What does the phrase 'doubtful revelation' mean?

In this following context, how should I take the phrase 'doubtful revelation'? Does it mean teaching or information? And what does the verbal phrase 'found on' mean? Does it mean 'stem from'? ...
Sakya Kim's user avatar
  • 429
2 votes
1 answer
289 views

What's the meaning of "Making demands on someone" in the following context?

She (Julie) spent her time doing little more than taking care of him (Mark) and the children. Now her sister was getting divorced and would doubtless be making demands on her too. Does it mean that ...
Kaveh Behnia 's user avatar
5 votes
8 answers
2k views

Is there a difference between "get to the dining room." AND "get over to the dining room"?

This is from a british tv show, where 3 students from state and private schools swap schools for a short time. School swap (see:10:25-10:32) They should get up, get showered, and get over to the ...
Yunus's user avatar
  • 6,531
-1 votes
1 answer
55 views

How should I understand the participle phrase ''found useful''?

In this following context, should I take this sentence as: '' ....are found useful merely terms in conventional... ''? Does the phrase ''found useful'' modify the word ''terms''? Please, simplify this ...
Sakya Kim's user avatar
  • 429
0 votes
2 answers
170 views

"I cried for joy when I heard the news". Should it be "....cried with..." or "...cried out of...?

This is from the BBC news, abortion ban temporarirly lifted for medical emergencies "Lead plaintiff Amanda Zurawski said that for the first time in a long time, I cried for joy when I heard the ...
Yunus's user avatar
  • 6,531
1 vote
1 answer
61 views

What's the difference in meaning and usage between 'to get a present off someone' and 'to get a present from someone'?

What's the difference in meaning and usage between to get a present from someone and to get a present off someone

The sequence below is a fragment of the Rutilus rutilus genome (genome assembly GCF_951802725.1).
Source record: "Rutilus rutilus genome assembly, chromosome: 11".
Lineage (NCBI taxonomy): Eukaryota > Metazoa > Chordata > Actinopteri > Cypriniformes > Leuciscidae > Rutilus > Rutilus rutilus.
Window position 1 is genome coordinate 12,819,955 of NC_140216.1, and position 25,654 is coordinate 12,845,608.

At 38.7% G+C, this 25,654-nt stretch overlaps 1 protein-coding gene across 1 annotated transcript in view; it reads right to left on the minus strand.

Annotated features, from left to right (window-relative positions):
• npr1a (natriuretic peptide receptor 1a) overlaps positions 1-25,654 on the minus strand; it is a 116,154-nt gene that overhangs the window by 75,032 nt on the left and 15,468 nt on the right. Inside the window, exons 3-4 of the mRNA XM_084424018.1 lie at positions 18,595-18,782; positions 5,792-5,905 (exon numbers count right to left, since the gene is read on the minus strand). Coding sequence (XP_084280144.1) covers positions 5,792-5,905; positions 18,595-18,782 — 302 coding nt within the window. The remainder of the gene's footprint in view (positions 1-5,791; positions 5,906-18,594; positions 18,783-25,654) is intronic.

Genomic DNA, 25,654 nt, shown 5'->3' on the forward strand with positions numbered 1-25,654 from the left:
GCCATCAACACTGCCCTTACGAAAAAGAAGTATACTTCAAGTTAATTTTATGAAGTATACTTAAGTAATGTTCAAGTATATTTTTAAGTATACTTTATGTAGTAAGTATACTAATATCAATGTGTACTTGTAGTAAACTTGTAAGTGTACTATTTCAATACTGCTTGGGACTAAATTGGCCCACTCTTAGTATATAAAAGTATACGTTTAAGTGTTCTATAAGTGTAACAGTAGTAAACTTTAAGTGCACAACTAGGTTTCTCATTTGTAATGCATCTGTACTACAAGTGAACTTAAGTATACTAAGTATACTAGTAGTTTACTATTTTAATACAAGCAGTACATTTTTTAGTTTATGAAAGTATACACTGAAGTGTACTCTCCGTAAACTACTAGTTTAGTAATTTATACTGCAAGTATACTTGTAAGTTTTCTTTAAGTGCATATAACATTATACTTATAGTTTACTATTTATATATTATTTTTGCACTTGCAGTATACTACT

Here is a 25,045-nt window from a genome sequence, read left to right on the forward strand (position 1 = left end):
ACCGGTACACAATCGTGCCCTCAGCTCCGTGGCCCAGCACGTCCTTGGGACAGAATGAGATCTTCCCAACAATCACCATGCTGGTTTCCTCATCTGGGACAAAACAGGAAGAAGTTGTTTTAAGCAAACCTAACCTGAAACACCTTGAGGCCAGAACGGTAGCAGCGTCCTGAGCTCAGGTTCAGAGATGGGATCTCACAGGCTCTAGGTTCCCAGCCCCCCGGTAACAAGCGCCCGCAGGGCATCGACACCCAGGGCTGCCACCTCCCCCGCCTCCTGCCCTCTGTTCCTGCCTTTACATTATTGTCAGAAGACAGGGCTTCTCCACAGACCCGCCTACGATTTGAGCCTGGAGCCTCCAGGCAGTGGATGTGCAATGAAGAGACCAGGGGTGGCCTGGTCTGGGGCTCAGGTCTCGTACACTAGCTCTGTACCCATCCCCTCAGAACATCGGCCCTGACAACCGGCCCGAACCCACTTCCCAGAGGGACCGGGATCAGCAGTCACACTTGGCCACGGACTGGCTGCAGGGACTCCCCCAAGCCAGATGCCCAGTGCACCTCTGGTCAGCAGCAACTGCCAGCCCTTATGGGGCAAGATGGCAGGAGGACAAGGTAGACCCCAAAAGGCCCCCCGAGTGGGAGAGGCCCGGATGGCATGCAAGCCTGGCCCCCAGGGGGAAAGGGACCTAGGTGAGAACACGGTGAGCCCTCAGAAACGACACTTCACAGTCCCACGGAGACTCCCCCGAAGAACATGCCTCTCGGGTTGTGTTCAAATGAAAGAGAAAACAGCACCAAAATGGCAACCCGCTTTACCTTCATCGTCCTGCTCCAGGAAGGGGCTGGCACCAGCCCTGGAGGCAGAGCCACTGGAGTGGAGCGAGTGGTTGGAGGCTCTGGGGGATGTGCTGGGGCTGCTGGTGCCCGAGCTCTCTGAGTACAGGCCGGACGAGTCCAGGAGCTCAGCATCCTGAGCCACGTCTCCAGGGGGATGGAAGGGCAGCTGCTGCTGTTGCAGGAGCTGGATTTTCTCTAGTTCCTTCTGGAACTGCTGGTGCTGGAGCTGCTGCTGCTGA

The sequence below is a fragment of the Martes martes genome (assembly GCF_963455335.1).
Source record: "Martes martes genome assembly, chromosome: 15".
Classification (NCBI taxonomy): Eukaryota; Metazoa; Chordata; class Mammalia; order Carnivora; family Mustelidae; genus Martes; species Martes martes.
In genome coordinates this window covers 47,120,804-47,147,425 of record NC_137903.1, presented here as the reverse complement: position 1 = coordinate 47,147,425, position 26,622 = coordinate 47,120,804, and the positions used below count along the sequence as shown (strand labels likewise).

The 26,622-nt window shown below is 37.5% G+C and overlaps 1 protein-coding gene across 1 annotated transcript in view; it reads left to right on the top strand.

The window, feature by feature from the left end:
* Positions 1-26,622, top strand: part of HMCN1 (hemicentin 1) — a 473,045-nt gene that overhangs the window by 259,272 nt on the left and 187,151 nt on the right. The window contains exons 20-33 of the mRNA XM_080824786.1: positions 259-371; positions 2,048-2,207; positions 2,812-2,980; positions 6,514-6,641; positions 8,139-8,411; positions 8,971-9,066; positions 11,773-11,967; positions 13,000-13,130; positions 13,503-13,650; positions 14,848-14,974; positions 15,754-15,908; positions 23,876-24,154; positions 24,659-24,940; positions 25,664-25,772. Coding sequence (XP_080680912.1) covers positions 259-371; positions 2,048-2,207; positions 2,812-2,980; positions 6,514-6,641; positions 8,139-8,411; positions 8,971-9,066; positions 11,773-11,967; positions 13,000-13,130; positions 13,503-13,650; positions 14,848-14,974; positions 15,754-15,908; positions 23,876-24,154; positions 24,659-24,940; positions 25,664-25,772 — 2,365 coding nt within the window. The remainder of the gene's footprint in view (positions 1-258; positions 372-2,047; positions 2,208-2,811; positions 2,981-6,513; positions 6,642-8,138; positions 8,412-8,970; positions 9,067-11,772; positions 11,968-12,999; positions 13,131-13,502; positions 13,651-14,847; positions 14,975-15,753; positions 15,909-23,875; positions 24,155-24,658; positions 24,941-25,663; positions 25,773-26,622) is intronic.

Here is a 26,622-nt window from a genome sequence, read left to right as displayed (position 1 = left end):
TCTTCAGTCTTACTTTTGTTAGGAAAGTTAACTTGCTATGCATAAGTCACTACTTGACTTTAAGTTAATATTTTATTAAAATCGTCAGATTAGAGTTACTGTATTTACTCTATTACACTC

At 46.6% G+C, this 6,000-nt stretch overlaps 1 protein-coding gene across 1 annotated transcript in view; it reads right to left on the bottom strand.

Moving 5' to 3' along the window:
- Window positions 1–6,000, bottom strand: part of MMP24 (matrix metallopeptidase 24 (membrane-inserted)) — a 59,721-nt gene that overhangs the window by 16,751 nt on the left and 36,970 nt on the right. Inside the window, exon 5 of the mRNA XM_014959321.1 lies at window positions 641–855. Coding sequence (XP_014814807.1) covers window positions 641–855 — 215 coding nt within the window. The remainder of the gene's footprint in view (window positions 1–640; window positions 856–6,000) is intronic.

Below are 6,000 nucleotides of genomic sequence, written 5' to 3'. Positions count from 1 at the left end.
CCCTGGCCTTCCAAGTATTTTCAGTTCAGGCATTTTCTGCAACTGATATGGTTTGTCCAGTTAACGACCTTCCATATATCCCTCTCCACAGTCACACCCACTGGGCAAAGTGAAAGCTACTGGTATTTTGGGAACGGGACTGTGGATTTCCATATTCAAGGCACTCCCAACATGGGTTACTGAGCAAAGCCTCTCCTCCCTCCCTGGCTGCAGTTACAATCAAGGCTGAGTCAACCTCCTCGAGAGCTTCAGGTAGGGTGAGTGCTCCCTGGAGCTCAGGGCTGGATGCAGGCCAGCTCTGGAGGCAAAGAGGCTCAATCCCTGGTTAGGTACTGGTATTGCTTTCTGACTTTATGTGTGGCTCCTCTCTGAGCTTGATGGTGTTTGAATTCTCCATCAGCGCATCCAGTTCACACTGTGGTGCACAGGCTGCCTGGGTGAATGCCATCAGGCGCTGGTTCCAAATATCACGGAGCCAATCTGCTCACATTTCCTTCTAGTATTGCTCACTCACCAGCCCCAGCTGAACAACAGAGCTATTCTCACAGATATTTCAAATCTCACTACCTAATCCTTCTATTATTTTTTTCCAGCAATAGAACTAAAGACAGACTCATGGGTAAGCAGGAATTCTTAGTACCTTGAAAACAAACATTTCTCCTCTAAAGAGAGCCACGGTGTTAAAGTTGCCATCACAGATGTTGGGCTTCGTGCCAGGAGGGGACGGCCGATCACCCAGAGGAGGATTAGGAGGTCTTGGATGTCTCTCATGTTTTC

tes389's user avatar
  • 87
0 votes
1 answer
34 views

"Knocking through the basement of his home"

What does "knock through" mean in this context? I searched it in the Cambridge dictionary, and it says it refers to making a whole in a wall between two rooms or demolishing that wall ...
Sergey Zolotarev's user avatar
2 votes
1 answer
204 views

"Someone or other" vs "someone"

Does "someone or other" have the exact same meaning that "someone"? I don't see a difference in these two sentences: a) Someone or other broke that window. b) Someone broke that ...
m26a's user avatar
  • 621
0 votes
1 answer
30 views

What is the meant destination when using the phrasal verb "drop by" without object?

I found an example sentence in Collins dictionary when searching for the phrasal verb "drop by": She and Danny will drop by later. Where will she and Danny drop by? Is it the speaker's/...
Vova's user avatar
  • 321
0 votes
2 answers
3k views

"loop someone in" and "loop someone into chatting"?

I learned from this tutorial that there are three forms of phrasal verbs: verb + adverb verb + preposition verb + adverb + preposition And I find two phrases online, namely "loop someone in&...
Lerner Zhang's user avatar
  • 3,293
1 vote
0 answers
61 views

Is there general rule to make noun from phrasal verb?

Like a rule to put an actor suffix like a extinguish -> extinguisher to make a noun from the verb to explain the actor of the action, is there any rule to make a noun of the actor of the action ...
Ueda Takeyuki's user avatar
0 votes
1 answer
100 views

Are ‘up’ and ‘down’ prepositions or adverbs in "walk up" and "fall down"?

What's the function of "up" and "down" in mentioned examples? We walked up the hill to the house. Be careful, don't fall down the stair. Preposition or adverb?
Kaveh Behnia 's user avatar
0 votes
0 answers
53 views

What is the definitive difference between "wish for something" and simply "wish something"?

I have been looking in dictionaries, and while the examples do provide some insight into the difference, I can't really derive definitive nuances specific to each option. What are they, if they exist?
James Campbell's user avatar
-1 votes
2 answers
60 views

Can I interchange fall down for fall off?

If I say, I was on my motorcycle and I fell down, Would you still be able to understand? How weird does it sound? While on my bike, my trunk is in an upright position and literally I will fall in a ...
Quique's user avatar
  • 602
-1 votes
2 answers
69 views

What’s the meaning of “expand into” in the sentences: The company is hoping to expand into the European market [closed]

The company is hoping to expand into the European market. Is it means- wants to make more money from European market..
Sam's user avatar
  • 1,855
1 vote
1 answer
36 views

How should I know the verb 'confound'? or verbal phrase 'confound with'?

In this following context, which meaning of the verb 'confound' should be taken?: cause surprise or confusion in (someone), or mix up (something) with something else Does the following proposition '...
Sakya Kim's user avatar
  • 429
0 votes
1 answer
45 views

carry on one's work vs. carry one's work on

He carried on his work. vs. He carried his work on. Is there any difference between the two sentences? I see the first one 'He carried on his work.' more often.
gomadeng's user avatar
  • 4,258

1
2 3 4 5
23